Off-budget activities of local government: Comment

“The conclusion of this analysis is that tax limitations have brought about an unforeseen improvement in the structure of local government. While the actual implementation in particular cases may not always lead to desirable results, there is hope for improvement. The important consideration is not whether spending is at some particular optimal level, but whether the fiscal constitution has changed so as to generate more rational outcomes. As Professor Buchanan has emphasized, economists should be ‘process-oriented’ rather than ‘outcome-oriented.’ This paper has presented analysis to indicate that the fiscal processes of local government may well have been improved in an unexpected manner.”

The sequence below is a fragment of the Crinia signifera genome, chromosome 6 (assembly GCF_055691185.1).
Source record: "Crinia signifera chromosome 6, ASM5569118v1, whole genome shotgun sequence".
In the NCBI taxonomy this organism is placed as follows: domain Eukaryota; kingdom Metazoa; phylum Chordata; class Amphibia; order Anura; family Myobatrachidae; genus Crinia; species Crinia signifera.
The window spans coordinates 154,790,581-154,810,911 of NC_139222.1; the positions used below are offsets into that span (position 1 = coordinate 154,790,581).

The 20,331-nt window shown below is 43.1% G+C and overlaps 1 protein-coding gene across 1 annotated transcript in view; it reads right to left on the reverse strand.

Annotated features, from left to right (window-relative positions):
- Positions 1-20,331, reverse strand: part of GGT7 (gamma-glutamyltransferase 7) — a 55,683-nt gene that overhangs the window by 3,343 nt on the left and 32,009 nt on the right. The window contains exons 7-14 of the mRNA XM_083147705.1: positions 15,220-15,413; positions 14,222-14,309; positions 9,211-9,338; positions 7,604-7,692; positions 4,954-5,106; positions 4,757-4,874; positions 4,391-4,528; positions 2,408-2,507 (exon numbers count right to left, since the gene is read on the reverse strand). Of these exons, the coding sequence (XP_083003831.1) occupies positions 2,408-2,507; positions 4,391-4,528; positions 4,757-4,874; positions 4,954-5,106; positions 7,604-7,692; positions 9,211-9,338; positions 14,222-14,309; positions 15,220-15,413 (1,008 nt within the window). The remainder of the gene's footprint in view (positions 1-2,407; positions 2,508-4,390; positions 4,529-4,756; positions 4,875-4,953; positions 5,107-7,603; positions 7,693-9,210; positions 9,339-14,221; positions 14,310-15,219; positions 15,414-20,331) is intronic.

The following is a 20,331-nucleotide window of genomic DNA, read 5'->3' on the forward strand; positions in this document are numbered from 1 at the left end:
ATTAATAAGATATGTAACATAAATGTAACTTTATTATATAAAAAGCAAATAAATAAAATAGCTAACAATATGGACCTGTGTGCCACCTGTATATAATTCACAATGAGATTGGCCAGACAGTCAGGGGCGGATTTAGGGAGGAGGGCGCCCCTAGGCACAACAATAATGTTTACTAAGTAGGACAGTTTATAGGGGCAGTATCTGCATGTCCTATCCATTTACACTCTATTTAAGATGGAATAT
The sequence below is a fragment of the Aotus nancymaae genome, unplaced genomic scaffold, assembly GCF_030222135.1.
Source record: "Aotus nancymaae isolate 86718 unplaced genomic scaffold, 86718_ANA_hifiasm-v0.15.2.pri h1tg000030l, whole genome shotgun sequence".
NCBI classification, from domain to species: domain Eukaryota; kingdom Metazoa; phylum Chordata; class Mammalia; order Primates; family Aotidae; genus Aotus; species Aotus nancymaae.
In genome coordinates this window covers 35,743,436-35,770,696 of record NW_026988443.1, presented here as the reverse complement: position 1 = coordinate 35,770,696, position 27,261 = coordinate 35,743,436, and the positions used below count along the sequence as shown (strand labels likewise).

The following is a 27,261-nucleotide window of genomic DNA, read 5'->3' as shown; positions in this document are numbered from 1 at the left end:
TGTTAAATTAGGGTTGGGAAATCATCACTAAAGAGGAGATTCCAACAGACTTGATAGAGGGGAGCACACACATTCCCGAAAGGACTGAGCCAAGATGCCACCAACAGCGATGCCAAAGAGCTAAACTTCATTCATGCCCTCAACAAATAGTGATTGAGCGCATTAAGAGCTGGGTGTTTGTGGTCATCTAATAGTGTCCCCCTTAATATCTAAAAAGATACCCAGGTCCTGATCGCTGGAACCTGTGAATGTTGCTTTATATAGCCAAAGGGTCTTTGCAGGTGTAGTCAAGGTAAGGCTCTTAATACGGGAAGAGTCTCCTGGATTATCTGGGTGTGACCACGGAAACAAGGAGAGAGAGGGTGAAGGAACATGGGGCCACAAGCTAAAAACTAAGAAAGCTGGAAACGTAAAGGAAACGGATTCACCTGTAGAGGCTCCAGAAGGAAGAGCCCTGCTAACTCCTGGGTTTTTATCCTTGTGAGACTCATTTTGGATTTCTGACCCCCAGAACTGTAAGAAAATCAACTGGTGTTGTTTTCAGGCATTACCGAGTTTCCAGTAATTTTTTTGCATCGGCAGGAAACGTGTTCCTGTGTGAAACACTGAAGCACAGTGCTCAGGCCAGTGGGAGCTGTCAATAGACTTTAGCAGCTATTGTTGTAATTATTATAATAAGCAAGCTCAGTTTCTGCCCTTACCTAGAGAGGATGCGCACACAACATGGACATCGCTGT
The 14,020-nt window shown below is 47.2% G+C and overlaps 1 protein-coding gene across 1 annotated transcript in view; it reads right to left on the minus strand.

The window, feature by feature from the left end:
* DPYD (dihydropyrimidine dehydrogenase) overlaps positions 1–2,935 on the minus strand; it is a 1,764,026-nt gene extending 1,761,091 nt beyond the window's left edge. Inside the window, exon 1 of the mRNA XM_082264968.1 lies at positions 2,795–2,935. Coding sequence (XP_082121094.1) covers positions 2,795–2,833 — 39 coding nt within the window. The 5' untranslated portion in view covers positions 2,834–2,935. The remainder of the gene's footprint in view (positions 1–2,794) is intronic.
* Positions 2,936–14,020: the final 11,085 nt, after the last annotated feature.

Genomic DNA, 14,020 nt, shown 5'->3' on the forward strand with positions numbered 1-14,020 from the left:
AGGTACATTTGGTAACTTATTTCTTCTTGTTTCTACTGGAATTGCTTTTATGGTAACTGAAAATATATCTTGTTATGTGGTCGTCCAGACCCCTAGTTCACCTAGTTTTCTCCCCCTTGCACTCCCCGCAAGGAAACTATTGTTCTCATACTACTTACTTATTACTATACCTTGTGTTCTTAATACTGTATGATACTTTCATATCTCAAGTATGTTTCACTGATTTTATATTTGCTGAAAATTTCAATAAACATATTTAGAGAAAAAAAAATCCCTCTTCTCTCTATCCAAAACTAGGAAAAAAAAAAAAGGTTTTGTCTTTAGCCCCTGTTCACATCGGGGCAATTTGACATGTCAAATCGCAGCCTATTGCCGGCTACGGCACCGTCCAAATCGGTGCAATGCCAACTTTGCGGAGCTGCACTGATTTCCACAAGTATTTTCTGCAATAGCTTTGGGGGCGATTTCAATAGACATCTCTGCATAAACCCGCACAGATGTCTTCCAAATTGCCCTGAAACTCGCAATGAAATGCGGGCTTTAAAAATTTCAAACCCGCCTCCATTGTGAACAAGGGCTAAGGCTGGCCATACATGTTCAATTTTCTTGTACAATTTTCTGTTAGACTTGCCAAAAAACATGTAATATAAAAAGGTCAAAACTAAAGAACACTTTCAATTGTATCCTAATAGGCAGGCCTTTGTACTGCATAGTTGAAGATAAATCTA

Bennett and Dilorenzo have provided evidence that limitations on taxes and spending induce a proliferation of special purpose local government. They conclude that the effects on spending were less than originally supposed. Whatever the effects on total spending, a very important effect on the limitations is an induced change in the fiscal constitution of local government. Using a public choice approach, this institutional change was found to have certain desirable features.

Decreased fiscal illusion and increased accountability is obtained by separating the functions of government and their sources of revenue. This is done by placing general purpose government expenditures ‘off-budget’ and on to a separate special purpose government budget. In effect, the proliferation of governmental units allows for the earmarking of revenues. This allows for more rational decisions in a democratic setting and also limits the exploitation of taxpayers in a nondemocratic setting. The proliferation of governments also allows for more competition among governments and lower public service costs. In addition, alternatives in public services levels may increase consumption efficiency.

Published in Public Choice | R. Blewett | 1984,,